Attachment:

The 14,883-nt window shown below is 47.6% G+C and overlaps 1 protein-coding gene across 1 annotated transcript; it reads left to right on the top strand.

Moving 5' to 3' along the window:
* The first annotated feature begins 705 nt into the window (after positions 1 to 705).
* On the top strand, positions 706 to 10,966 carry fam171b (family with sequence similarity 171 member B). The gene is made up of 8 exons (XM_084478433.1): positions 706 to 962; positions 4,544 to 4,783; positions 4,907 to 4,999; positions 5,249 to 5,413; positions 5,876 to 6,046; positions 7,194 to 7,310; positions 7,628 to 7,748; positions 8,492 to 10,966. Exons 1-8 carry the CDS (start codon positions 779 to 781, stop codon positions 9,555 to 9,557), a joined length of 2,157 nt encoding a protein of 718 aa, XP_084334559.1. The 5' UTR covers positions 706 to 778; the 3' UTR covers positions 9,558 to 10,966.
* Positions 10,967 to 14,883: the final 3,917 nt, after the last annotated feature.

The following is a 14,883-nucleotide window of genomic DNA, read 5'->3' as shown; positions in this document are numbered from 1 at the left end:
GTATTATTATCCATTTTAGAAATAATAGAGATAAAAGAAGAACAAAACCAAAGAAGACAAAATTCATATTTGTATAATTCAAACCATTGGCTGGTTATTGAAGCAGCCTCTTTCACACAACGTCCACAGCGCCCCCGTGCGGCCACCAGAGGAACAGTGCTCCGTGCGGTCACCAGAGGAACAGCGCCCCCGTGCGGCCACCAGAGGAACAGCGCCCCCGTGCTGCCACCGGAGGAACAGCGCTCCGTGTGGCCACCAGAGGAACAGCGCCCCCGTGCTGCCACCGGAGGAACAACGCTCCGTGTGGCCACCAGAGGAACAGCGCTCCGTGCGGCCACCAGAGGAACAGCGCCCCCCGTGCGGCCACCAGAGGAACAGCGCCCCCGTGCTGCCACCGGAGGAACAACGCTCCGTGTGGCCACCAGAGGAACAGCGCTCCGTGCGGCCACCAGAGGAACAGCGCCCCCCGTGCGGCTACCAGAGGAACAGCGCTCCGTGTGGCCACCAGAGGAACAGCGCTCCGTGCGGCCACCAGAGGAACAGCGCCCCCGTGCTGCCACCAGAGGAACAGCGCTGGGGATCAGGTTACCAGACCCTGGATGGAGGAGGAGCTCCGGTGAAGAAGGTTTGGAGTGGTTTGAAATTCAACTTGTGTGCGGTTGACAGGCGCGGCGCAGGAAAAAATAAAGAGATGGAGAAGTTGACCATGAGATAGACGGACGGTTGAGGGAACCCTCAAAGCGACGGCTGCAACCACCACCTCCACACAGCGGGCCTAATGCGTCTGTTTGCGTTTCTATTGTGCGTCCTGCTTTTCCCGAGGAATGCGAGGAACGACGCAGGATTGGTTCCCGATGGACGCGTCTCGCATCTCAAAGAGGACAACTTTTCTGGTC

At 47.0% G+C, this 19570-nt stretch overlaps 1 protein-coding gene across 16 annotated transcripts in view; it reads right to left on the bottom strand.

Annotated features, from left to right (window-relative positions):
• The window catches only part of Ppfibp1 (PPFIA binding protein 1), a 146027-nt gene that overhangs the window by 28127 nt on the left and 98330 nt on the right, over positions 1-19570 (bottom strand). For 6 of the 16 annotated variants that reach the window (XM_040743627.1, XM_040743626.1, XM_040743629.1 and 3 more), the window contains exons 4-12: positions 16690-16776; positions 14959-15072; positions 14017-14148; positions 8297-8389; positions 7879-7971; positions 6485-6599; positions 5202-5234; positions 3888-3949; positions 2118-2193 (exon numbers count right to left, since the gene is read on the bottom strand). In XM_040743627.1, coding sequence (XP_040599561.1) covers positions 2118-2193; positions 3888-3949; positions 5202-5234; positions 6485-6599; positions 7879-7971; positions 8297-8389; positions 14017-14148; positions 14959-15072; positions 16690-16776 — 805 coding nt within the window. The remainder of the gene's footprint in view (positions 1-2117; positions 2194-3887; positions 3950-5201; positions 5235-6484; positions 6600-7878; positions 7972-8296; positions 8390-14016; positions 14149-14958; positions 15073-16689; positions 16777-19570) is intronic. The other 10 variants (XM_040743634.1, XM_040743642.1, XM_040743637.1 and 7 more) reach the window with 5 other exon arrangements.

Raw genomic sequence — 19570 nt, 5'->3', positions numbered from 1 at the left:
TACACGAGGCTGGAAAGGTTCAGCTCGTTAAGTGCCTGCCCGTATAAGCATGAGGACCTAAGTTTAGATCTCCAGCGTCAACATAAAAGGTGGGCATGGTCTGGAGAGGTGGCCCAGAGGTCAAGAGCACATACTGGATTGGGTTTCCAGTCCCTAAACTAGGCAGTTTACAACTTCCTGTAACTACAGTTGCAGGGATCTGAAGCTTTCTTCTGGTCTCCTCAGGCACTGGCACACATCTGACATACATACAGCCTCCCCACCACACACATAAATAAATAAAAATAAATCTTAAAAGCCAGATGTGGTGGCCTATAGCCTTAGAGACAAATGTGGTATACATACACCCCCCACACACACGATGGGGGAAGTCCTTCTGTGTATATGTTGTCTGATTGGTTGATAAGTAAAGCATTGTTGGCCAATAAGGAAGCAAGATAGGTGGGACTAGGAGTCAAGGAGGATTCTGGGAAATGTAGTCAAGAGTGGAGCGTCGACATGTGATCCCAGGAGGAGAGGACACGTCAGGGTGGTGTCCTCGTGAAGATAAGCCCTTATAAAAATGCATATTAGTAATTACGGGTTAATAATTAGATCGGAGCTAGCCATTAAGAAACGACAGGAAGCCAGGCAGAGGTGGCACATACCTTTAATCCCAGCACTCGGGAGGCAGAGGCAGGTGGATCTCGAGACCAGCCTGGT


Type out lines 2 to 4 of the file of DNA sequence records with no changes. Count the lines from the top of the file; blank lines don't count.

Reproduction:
Moving 5' to 3' along the window:
* The first annotated feature begins 705 nt into the window (after positions 1 to 705).
* On the top strand, positions 706 to 10,966 carry fam171b (family with sequence similarity 171 member B). The gene is made up of 8 exons (XM_084478433.1): positions 706 to 962; positions 4,544 to 4,783; positions 4,907 to 4,999; positions 5,249 to 5,413; positions 5,876 to 6,046; positions 7,194 to 7,310; positions 7,628 to 7,748; positions 8,492 to 10,966. Exons 1-8 carry the CDS (start codon positions 779 to 781, stop codon positions 9,555 to 9,557), a joined length of 2,157 nt encoding a protein of 718 aa, XP_084334559.1. The 5' UTR covers positions 706 to 778; the 3' UTR covers positions 9,558 to 10,966.